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Theories on the Origins of the Life: An Interview with Astrobiology Chair Nathaniel Comfort

In March, Astrobiology Chair Nathaniel Comfort interviewed four pioneering scientists about their roles in developing key models for the origins of life. The program titled “The Origins of the RNA World,” was part of Comfort’s year-long residency at the Kluge Center working on a book project about the genomic revolution’s impact on origins of life research. Dan Turello asked Comfort, a historian of recent science at Johns Hopkins University, to discuss the history of genetics, its effects on origins of life research, and his time at the Library of Congress thus far.

Nathaniel, you’ve been examining a period of time from the 1970s forward during which scientists, including the four you gathered here at the Library, shifted their attention from DNA to RNA. Why was this transition important?

It’s not so much that researchers shifted their attention away from DNA as that they began to fathom the importance of RNA. In 1961, the genetic code was cracked, and by 1966 molecular biologists had assigned a triplet of DNA bases—drawn from the familiar A’s, C’s, G’s, and T’s—to each of the twenty amino acids that make up the basic set of building blocks for proteins. Genetic information is stored in the DNA, and all the interesting work of the cell is done by proteins, from which enzymes are made—including a class of enzymes called polymerases, which read off the DNA.

About that time, several of these researchers began to think about how such a code could have evolved. DNA encodes the instructions for making proteins, including the polymerase enzymes that copy the DNA and read off the messages. It seemed like a chicken-and-egg problem: you can’t make enzymes without DNA instructions, and you can’t read those instructions without enzymes. Which came first?

Several people, including Francis Crick (of Watson and Crick), suggested that RNA, which, like DNA, can store genetic information, might also be able to act like an enzyme. It was pure speculation at the time, so not a whole lot was done with it. But in the early 1980s, Tom Cech’s group at the University of Colorado discovered a piece of RNA that did act like an enzyme. Then, Sidney Altman’s group at Yale realized that the RNA part of an RNA-protein complex they were studying was catalytic. Soon after that, one of my guests at the event, Walter Gilbert, wrote a now-iconic article in which he suggested that at the dawn of life, before DNA and protein, there could have been a world in which all genes, and all enzymes, were made of RNA: an “RNA world.”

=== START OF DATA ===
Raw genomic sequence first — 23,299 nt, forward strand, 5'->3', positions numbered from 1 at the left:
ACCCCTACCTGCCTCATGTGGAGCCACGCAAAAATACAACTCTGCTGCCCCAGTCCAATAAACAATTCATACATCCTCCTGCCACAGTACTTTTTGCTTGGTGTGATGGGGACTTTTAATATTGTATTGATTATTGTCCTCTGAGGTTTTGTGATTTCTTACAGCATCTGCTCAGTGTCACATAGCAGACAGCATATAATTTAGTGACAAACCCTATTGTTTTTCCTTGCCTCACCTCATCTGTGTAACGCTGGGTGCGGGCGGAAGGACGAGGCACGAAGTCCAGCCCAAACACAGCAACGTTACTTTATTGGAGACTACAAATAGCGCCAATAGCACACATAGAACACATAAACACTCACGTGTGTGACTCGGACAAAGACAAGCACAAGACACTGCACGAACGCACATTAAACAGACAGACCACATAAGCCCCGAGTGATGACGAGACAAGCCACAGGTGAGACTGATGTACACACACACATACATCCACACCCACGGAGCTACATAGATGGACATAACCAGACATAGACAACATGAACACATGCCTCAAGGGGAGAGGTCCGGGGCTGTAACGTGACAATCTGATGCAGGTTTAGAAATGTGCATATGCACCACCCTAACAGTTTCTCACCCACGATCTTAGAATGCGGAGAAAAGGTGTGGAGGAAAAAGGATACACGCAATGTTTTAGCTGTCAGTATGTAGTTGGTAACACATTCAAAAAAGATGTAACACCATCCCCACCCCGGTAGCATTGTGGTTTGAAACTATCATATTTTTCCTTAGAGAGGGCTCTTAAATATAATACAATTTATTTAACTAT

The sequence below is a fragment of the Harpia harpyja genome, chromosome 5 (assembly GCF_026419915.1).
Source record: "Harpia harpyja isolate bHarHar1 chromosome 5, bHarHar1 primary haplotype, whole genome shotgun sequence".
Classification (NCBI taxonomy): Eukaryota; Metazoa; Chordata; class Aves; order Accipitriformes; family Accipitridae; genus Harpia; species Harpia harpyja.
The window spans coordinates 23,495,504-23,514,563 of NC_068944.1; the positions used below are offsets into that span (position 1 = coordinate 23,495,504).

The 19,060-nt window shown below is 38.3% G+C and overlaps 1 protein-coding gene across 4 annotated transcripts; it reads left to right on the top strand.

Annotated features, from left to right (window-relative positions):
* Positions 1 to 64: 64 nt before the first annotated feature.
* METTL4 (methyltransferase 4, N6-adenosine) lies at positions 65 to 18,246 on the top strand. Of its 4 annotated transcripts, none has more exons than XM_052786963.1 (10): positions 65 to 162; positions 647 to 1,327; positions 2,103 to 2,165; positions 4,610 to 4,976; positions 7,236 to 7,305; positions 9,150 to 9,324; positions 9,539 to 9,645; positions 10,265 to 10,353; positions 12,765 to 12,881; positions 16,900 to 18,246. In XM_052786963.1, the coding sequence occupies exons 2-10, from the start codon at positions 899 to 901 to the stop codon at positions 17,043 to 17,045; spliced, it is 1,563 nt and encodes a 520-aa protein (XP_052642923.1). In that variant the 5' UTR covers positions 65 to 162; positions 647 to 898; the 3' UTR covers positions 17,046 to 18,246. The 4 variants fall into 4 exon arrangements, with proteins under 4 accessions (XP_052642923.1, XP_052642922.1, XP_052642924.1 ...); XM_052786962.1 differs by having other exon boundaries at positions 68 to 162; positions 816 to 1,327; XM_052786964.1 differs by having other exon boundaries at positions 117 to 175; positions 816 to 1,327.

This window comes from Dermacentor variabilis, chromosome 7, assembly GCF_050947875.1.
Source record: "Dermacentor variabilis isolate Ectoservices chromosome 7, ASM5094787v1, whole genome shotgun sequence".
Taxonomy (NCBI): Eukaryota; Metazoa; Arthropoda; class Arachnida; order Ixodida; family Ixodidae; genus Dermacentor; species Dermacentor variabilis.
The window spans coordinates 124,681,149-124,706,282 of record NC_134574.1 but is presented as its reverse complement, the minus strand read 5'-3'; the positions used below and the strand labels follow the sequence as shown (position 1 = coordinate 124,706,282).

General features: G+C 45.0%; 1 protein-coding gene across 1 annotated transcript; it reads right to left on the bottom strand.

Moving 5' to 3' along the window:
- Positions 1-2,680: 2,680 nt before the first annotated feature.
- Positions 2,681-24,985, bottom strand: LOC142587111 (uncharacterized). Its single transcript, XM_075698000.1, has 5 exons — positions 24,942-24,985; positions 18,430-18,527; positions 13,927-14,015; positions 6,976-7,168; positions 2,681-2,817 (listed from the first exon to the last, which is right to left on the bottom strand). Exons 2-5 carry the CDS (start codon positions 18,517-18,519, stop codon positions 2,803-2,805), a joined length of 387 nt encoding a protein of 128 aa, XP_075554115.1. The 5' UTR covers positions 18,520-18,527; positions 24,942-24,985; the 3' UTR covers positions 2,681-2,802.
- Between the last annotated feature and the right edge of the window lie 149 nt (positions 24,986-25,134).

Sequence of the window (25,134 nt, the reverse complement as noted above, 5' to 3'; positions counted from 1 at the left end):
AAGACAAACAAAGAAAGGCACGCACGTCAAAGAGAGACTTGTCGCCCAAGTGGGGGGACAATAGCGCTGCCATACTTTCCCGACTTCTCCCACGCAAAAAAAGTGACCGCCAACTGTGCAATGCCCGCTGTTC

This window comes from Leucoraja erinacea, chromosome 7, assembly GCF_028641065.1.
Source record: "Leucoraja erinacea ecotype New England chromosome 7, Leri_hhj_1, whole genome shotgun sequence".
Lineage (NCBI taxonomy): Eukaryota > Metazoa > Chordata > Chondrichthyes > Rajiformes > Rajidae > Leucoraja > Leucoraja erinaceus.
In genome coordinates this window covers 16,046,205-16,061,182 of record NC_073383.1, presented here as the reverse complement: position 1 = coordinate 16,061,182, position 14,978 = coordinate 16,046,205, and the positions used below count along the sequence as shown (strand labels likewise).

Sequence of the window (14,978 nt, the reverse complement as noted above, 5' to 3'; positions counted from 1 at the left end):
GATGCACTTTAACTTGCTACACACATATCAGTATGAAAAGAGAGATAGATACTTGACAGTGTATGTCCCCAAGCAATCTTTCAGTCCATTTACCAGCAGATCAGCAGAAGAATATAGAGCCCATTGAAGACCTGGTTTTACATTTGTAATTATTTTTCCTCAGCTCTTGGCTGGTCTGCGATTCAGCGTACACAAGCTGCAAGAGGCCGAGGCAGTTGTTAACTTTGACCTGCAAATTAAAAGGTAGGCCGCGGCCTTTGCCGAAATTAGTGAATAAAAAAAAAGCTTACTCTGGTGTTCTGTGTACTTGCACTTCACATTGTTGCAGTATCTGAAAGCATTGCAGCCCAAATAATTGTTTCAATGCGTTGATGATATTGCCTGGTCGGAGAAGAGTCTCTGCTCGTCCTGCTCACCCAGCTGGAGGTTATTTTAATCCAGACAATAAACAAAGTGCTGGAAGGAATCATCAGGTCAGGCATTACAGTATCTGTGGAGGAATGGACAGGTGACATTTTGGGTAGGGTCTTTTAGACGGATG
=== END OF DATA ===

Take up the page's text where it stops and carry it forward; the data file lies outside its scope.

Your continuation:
Nathaniel Comfort

Baruch S. Blumberg NASA/Library of Congress Chair in Astrobiology Chair Nathaniel Comfort

How does this theory change our perceptions about the origins of life?

If you mentally walk back down the evolutionary tree, eventually you reach what origin-of-life researchers affectionately call “LUCA”: the last universal common ancestor. What did LUCA look like? It probably looked vaguely like a bacterium (although some think it was more like a vast colony of bacteria). The RNA world hypothesis takes us back to sometime around LUCA, or maybe a bit before.

Other researchers, particularly geochemists, are trying to go the other direction: from rock and seawater forward to LUCA. The RNA world gave us a kind of target to shoot at from either direction. There’s still a big gap between basic biochemistry and life, but researchers are chipping away at that gap. Just a few months ago, researchers at the Rensselaer Polytechnic Institute and NASA’s Jet Propulsion Laboratory reported creating chains of RNA in the lab, in an experimental set-up that mimics a type of hydrothermal vent that may have been the cradle of life. So the RNA world is an important theory that, when combined with laboratory experiments and natural observations, helps researchers home in on the origin of life.

What was it like interacting with the scientists who drove such an important shift?

One of the best parts of my job is getting to hang out with scientific legends. I hadn’t met any of these researchers before our event in March. But we bonded immediately. It was terrific fun.

Having had these four men in a room together, answering my questions, sparking each other’s memories, and arguing about the order of events, is proving really transformative for my work. First, I now understand that the RNA world idea didn’t come out of a vacuum. I’m beginning to grasp the set of problems these scientists and others were wrestling with at the time. Second, it has opened up many new avenues for me to pursue as I try to understand the revolution in research on the origin of life that’s taken place in the last forty years or so. These scientists have stories that aren’t written down—not in their published articles, not in their emails and letters, not anywhere. That’s historian’s gold.